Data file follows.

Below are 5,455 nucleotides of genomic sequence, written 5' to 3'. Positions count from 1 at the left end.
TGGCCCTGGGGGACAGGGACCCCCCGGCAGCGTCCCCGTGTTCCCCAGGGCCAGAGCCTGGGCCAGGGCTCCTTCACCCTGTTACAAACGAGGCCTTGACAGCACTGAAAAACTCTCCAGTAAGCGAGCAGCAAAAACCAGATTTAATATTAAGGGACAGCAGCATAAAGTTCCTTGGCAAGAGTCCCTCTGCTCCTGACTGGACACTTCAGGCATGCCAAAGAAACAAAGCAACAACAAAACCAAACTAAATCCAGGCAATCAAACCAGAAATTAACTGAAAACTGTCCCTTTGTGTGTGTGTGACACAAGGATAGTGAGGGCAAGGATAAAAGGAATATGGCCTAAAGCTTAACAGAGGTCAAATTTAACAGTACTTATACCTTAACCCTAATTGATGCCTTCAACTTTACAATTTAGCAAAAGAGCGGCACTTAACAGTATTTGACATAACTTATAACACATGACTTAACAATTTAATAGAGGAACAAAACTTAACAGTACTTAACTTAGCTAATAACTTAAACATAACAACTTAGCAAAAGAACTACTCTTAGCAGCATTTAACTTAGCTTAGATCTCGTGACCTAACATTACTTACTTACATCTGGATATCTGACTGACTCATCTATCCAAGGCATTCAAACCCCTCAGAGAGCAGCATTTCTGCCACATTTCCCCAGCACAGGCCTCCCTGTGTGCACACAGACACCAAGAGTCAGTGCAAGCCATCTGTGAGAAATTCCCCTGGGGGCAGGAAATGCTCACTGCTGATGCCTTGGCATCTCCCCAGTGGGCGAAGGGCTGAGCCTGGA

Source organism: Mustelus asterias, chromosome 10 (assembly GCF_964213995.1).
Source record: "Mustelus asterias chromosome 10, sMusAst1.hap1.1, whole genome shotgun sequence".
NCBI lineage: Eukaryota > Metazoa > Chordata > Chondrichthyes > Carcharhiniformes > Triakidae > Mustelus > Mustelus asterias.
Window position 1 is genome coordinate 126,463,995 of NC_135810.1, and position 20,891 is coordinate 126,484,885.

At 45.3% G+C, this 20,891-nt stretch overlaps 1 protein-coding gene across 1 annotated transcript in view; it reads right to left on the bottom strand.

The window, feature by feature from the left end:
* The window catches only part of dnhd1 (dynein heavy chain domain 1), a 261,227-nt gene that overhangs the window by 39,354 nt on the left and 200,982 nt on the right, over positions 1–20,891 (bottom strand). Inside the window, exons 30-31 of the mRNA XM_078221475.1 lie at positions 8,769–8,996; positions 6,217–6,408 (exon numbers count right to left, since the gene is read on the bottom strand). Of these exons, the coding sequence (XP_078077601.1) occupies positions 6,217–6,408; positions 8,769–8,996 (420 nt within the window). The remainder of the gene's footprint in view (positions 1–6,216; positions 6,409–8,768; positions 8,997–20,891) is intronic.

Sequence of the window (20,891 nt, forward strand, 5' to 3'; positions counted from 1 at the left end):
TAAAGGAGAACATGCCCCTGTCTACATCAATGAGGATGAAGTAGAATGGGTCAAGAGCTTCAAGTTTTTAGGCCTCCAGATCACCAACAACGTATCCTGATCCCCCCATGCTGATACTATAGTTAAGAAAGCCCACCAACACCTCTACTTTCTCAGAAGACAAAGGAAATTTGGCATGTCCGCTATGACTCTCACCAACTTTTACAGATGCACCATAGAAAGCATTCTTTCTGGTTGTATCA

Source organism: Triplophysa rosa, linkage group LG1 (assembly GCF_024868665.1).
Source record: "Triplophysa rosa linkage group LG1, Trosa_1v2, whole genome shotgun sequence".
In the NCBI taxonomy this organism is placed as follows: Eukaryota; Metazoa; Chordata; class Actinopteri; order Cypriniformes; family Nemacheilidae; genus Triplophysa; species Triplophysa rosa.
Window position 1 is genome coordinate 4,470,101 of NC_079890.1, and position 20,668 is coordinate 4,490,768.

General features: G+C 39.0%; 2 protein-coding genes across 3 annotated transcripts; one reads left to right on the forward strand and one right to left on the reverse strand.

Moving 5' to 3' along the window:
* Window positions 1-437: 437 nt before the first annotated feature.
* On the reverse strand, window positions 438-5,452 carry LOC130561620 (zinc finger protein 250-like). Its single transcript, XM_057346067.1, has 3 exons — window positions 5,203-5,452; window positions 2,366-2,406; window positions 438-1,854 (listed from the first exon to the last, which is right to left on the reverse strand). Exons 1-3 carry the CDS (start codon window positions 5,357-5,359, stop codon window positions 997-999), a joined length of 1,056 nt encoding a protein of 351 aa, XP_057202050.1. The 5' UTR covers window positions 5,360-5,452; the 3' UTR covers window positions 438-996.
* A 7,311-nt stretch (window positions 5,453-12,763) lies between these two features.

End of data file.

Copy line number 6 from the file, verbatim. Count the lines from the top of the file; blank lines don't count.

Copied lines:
Window position 1 is genome coordinate 126,463,995 of NC_135810.1, and position 20,891 is coordinate 126,484,885.